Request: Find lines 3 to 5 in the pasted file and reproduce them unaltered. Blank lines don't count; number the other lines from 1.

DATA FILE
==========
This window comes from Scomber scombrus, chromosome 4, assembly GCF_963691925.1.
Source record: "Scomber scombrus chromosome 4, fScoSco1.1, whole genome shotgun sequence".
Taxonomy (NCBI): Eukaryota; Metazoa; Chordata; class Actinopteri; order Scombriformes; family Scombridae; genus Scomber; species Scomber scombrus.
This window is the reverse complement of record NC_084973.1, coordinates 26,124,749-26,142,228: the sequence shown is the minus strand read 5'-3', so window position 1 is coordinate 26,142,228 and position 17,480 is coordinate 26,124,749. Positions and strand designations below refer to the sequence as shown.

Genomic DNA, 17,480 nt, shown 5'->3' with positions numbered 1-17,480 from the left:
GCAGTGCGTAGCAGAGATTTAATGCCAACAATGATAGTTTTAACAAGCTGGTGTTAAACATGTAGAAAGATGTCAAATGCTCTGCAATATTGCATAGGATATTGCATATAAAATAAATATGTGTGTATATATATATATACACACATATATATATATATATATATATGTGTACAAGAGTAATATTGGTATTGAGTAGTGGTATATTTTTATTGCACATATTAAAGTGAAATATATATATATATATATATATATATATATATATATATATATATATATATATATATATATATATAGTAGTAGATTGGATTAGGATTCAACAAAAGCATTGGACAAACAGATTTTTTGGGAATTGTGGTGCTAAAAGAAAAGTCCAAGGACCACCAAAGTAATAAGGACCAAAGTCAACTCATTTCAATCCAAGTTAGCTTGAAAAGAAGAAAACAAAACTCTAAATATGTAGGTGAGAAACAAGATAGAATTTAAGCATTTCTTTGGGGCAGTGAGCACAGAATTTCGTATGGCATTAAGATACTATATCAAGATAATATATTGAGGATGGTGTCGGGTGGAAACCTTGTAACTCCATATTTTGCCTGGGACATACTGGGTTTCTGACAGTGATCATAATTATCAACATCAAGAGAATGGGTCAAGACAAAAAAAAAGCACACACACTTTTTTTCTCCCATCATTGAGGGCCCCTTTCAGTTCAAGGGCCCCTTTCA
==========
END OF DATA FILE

Taxonomy (NCBI): Eukaryota; Metazoa; Chordata; class Actinopteri; order Scombriformes; family Scombridae; genus Scomber; species Scomber scombrus.
This window is the reverse complement of record NC_084973.1, coordinates 26,124,749-26,142,228: the sequence shown is the minus strand read 5'-3', so window position 1 is coordinate 26,142,228 and position 17,480 is coordinate 26,124,749. Positions and strand designations below refer to the sequence as shown.

Genomic DNA, 17,480 nt, shown 5'->3' with positions numbered 1-17,480 from the left: